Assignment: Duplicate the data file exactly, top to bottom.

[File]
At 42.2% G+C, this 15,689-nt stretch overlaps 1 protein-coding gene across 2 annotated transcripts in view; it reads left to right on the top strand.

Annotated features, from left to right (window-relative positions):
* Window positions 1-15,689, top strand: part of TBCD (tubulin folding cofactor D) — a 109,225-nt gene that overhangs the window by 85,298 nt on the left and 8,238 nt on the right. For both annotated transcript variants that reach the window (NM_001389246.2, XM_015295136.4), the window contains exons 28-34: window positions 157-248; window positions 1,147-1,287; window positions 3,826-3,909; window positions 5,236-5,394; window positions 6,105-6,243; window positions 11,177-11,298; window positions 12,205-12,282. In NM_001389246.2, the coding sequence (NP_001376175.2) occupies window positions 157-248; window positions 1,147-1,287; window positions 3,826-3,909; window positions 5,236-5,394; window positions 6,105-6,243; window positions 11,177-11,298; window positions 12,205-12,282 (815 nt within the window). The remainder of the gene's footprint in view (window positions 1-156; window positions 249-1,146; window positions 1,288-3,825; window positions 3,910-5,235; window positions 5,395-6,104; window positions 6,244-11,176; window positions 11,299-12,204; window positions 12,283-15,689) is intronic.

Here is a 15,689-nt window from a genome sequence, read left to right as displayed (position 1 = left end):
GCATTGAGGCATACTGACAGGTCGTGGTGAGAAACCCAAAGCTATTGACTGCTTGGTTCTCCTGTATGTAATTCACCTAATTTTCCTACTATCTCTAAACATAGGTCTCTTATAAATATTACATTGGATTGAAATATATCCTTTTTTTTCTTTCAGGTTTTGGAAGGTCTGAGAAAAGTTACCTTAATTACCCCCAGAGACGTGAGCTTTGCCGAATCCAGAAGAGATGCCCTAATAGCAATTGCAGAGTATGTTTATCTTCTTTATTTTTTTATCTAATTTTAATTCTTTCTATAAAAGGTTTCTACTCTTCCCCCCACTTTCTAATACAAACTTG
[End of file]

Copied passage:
At 42.2% G+C, this 15,689-nt stretch overlaps 1 protein-coding gene across 2 annotated transcripts in view; it reads left to right on the top strand.

Annotated features, from left to right (window-relative positions):
* Window positions 1-15,689, top strand: part of TBCD (tubulin folding cofactor D) — a 109,225-nt gene that overhangs the window by 85,298 nt on the left and 8,238 nt on the right. For both annotated transcript variants that reach the window (NM_001389246.2, XM_015295136.4), the window contains exons 28-34: window positions 157-248; window positions 1,147-1,287; window positions 3,826-3,909; window positions 5,236-5,394; window positions 6,105-6,243; window positions 11,177-11,298; window positions 12,205-12,282. In NM_001389246.2, the coding sequence (NP_001376175.2) occupies window positions 157-248; window positions 1,147-1,287; window positions 3,826-3,909; window positions 5,236-5,394; window positions 6,105-6,243; window positions 11,177-11,298; window positions 12,205-12,282 (815 nt within the window). The remainder of the gene's footprint in view (window positions 1-156; window positions 249-1,146; window positions 1,288-3,825; window positions 3,910-5,235; window positions 5,395-6,104; window positions 6,244-11,176; window positions 11,299-12,204; window positions 12,283-15,689) is intronic.

Here is a 15,689-nt window from a genome sequence, read left to right as displayed (position 1 = left end):
GCATTGAGGCATACTGACAGGTCGTGGTGAGAAACCCAAAGCTATTGACTGCTTGGTTCTCCTGTATGTAATTCACCTAATTTTCCTACTATCTCTAAACATAGGTCTCTTATAAATATTACATTGGATTGAAATATATCCTTTTTTTTCTTTCAGGTTTTGGAAGGTCTGAGAAAAGTTACCTTAATTACCCCCAGAGACGTGAGCTTTGCCGAATCCAGAAGAGATGCCCTAATAGCAATTGCAGAGTATGTTTATCTTCTTTATTTTTTTATCTAATTTTAATTCTTTCTATAAAAGGTTTCTACTCTTCCCCCCACTTTCTAATACAAACTTG